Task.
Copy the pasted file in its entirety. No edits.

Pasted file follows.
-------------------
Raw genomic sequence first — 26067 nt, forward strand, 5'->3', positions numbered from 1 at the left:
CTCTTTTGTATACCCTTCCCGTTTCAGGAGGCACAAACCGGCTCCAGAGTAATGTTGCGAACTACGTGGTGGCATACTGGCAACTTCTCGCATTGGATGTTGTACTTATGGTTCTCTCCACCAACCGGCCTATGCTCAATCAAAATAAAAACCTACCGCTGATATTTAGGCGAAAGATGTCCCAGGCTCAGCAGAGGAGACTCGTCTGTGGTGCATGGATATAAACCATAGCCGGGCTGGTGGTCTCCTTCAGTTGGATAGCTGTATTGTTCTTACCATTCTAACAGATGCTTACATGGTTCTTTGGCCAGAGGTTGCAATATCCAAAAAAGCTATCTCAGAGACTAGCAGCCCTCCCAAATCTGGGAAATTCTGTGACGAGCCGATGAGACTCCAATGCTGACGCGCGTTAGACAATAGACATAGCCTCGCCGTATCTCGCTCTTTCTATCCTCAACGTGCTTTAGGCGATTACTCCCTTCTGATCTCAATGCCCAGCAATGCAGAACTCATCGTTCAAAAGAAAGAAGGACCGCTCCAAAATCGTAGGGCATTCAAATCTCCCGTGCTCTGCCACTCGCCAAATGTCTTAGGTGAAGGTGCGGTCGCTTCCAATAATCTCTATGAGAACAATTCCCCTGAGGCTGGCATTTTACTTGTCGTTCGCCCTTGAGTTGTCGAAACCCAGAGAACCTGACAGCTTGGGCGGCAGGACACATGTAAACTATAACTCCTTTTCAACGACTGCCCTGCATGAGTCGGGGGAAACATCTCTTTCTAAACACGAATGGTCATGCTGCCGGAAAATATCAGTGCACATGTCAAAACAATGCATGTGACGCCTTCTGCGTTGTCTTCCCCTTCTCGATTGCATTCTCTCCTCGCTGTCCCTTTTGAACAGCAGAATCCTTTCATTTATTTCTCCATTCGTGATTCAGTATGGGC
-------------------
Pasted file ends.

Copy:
Raw genomic sequence first — 26067 nt, forward strand, 5'->3', positions numbered from 1 at the left:
CTCTTTTGTATACCCTTCCCGTTTCAGGAGGCACAAACCGGCTCCAGAGTAATGTTGCGAACTACGTGGTGGCATACTGGCAACTTCTCGCATTGGATGTTGTACTTATGGTTCTCTCCACCAACCGGCCTATGCTCAATCAAAATAAAAACCTACCGCTGATATTTAGGCGAAAGATGTCCCAGGCTCAGCAGAGGAGACTCGTCTGTGGTGCATGGATATAAACCATAGCCGGGCTGGTGGTCTCCTTCAGTTGGATAGCTGTATTGTTCTTACCATTCTAACAGATGCTTACATGGTTCTTTGGCCAGAGGTTGCAATATCCAAAAAAGCTATCTCAGAGACTAGCAGCCCTCCCAAATCTGGGAAATTCTGTGACGAGCCGATGAGACTCCAATGCTGACGCGCGTTAGACAATAGACATAGCCTCGCCGTATCTCGCTCTTTCTATCCTCAACGTGCTTTAGGCGATTACTCCCTTCTGATCTCAATGCCCAGCAATGCAGAACTCATCGTTCAAAAGAAAGAAGGACCGCTCCAAAATCGTAGGGCATTCAAATCTCCCGTGCTCTGCCACTCGCCAAATGTCTTAGGTGAAGGTGCGGTCGCTTCCAATAATCTCTATGAGAACAATTCCCCTGAGGCTGGCATTTTACTTGTCGTTCGCCCTTGAGTTGTCGAAACCCAGAGAACCTGACAGCTTGGGCGGCAGGACACATGTAAACTATAACTCCTTTTCAACGACTGCCCTGCATGAGTCGGGGGAAACATCTCTTTCTAAACACGAATGGTCATGCTGCCGGAAAATATCAGTGCACATGTCAAAACAATGCATGTGACGCCTTCTGCGTTGTCTTCCCCTTCTCGATTGCATTCTCTCCTCGCTGTCCCTTTTGAACAGCAGAATCCTTTCATTTATTTCTCCATTCGTGATTCAGTATGGGC